Competition in the 2017 RC44 Championship gets underway tomorrow with the RC44 Sotogrande Cup. This event follows from last season’s RC44 World Championship also held off this magnificent development, which is the largest on Spain’s Andalusian coast close to Gibraltar.
For this, its 11th season, the race format has changed. RC44 events now last four days and the match racing component of the competition has been removed.
Of the eight teams competing off Sotogrande, favourite is Igor Lah’s Team CEEREF. Not only is the cockpit on the Slovenian RC44 adorned with the overall championship leader’s ‘golden wheels’, but Lah’s team also won the World Championship here in 2016.
‘It is great to be back – I have been waiting all winter for this!’ said a beaming Igor Lah. On board he has the same team as 2016 including British tactician Adrian Stead and round the world and America’s Cup sailor Dirk de Ridder. ‘Everything is the same, but it is a new season and we have to prove we can still do it. We practiced yesterday but that’s all we’ve done unfortunately.’
As to the competition, Lah reckons the biggest threat will come once again from Peninsula Petroleum, whom they beat into second place here at last year’s World Championship. John Bassadone’s team has a similar crew line-up to 2016 with enthusiastic Italian Vasco Vascotto calling tactics and with the addition, into the otherwise Spanish crew, of another Italian, Flavia Tomiselli, the sole woman competing.
Bassadone welcomed the crews to his home port: ‘Sotogrande is a beautiful place. There is good wind generally being so close to the Strait [of Gibraltar]. It is pretty easy to get to and it is enjoyable – everyone seems to have a good time here.’
As to whether his home team will prevail against Team CEEREF, Bassadone hedges. ‘Last year we sailed very well, they just sailed extremely well. Their victory was very well deserved and they were the form team winning the season as well. It was great to have been in the battle with them. I hope we are up there again this year.’
Among the other teams there have been personnel changes, especially on Vladimir Liubomirov’s Bronenosec Sailing Team, where only three of last season’s crew remain. Kiwi Cameron Dunn, previously the team’s coach, is now tactician. ‘The team is now a lot more Russian with a younger group,’ he explains. ‘For Vladimir one of the program’s goals is to have a pathway for younger Russian sailors to get into professional sailing.’ The changes extend to the helmsman too with Liubomirov sharing duties with friend Kirill Frolov, a keen SB20 sportsboat sailor.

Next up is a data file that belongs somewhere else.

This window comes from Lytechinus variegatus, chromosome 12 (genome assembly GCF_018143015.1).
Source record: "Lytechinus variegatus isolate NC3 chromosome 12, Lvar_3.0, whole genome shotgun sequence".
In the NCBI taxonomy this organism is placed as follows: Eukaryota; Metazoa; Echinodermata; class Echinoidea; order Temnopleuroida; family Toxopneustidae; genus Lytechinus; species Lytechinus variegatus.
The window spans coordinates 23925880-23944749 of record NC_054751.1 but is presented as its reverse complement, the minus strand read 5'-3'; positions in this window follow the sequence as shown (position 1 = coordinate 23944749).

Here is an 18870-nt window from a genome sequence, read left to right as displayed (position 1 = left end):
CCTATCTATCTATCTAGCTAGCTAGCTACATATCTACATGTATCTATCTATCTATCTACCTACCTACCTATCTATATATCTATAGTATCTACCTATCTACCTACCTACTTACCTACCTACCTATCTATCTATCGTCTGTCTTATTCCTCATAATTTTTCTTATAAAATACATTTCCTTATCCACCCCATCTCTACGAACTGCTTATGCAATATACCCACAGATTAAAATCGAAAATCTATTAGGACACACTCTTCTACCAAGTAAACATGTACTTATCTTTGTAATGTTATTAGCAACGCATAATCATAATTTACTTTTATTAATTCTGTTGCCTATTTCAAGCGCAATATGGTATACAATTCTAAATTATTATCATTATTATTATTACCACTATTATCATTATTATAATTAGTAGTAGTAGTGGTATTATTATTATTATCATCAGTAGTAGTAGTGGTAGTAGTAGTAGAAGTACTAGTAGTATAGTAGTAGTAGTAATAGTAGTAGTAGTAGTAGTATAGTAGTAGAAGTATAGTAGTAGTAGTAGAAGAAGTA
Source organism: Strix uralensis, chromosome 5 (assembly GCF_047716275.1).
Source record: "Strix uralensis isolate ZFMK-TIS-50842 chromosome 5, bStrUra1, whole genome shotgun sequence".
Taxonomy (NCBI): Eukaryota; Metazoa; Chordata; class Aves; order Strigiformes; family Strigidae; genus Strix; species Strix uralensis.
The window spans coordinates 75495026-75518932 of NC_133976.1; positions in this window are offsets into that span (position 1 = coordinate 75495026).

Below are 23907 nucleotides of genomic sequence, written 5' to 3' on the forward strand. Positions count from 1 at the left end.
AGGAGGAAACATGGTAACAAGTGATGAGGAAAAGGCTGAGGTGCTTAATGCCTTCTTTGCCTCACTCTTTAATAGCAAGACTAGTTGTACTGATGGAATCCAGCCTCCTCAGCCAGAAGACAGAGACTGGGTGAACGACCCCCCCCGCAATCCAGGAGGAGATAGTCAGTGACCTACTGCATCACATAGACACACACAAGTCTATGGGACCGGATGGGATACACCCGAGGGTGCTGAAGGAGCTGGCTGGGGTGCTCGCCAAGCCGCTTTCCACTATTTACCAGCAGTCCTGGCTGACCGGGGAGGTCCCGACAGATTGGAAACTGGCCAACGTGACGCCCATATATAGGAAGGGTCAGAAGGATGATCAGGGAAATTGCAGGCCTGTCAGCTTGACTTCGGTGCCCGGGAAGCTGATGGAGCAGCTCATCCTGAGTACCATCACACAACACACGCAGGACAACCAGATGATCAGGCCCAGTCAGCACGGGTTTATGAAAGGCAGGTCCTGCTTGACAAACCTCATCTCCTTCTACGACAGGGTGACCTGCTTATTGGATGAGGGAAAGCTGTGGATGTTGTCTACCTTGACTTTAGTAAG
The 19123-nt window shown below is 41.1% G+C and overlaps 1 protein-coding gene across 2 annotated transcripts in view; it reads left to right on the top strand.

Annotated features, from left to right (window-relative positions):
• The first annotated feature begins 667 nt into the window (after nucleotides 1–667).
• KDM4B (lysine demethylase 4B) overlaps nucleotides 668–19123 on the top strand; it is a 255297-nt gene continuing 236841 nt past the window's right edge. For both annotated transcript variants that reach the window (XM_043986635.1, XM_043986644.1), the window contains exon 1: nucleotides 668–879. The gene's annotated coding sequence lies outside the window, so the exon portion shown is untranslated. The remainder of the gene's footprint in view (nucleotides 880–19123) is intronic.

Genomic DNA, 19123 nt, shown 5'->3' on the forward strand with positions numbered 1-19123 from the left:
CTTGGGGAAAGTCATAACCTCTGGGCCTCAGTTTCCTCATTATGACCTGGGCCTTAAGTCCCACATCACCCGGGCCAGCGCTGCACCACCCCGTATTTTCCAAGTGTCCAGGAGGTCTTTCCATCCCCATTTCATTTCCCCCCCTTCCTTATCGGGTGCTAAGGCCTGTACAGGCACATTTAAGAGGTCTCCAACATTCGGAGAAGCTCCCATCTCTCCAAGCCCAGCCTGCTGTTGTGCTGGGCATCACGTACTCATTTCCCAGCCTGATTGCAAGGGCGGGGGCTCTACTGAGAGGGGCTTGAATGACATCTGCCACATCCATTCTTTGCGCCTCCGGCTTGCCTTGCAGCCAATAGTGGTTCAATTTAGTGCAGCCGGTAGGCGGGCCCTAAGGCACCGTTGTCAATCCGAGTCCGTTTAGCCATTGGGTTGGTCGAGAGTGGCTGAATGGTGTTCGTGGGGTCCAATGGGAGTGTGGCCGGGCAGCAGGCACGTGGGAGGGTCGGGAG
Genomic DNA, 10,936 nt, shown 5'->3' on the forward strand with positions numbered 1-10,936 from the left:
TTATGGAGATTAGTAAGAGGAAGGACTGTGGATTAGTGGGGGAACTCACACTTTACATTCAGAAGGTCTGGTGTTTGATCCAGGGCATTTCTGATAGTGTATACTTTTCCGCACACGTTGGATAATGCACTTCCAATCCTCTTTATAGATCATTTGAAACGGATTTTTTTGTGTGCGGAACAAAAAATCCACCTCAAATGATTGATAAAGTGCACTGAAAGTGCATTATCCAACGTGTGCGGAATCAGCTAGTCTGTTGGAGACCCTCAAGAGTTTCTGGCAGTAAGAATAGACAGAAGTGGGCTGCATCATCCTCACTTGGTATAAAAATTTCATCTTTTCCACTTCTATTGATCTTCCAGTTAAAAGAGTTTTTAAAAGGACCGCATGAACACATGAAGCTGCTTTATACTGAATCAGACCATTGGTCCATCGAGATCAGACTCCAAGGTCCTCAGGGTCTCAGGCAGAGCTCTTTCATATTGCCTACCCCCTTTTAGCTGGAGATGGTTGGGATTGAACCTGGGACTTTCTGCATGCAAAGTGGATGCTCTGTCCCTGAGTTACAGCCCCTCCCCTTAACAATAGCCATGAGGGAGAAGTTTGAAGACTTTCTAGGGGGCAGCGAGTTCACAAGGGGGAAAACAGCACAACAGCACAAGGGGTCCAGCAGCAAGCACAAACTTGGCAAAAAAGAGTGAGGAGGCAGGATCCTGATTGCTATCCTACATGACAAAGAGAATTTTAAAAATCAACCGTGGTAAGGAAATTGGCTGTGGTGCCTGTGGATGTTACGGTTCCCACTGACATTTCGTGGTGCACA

Tacticians have changed on other boats, although on both Team Nika and Charisma their new tacticians are already familiar. On the latter, American Morgan Reeser, was their coach. Charisma’s Dutch owner Nico Poons explained: ‘I used to sail with Morgan in the Farr 40 so he is not completely new, but we have to see how it works out. It is a new season. We have to see how everyone is organised and how things are going.’
On Team Nika, American Terry Hutchinson returns to call tactics for Vladimir Proshikin having, performed this job last in 2014.
He follows other America’s Cup luminaries such as Dean Barker in 2015, the year Team Nika won the RC44 Championship and the class’ World title, and Ed Baird in 2016.
‘It is nice to be back, said Hutchinson. ‘Vladimir is persuasive and a fun guy to work with. We have a lot of challenges – there’s stuff we have to do better on the boat.’
After a two year absence, Hutchinson says that the RC44 class has lost none of its competitive edge: ‘Here we have some really good teams and everyone is very good, so the hard thing is to pick where you are at and choose a few things to focus on. We’ll be keeping it as simple as possible to manage our own expectations and set a base line for 2017.’
While he races on many of the world’s most successful keelboats, Hutchinson says that the RC44 is special to him. ‘I have always enjoyed racing the boat – they are very good. When it is windy there is massive potential for things to go bad and part of that is to manage it over the course of a event. It is a challenging boat to sail well.’
by RC44 Class Association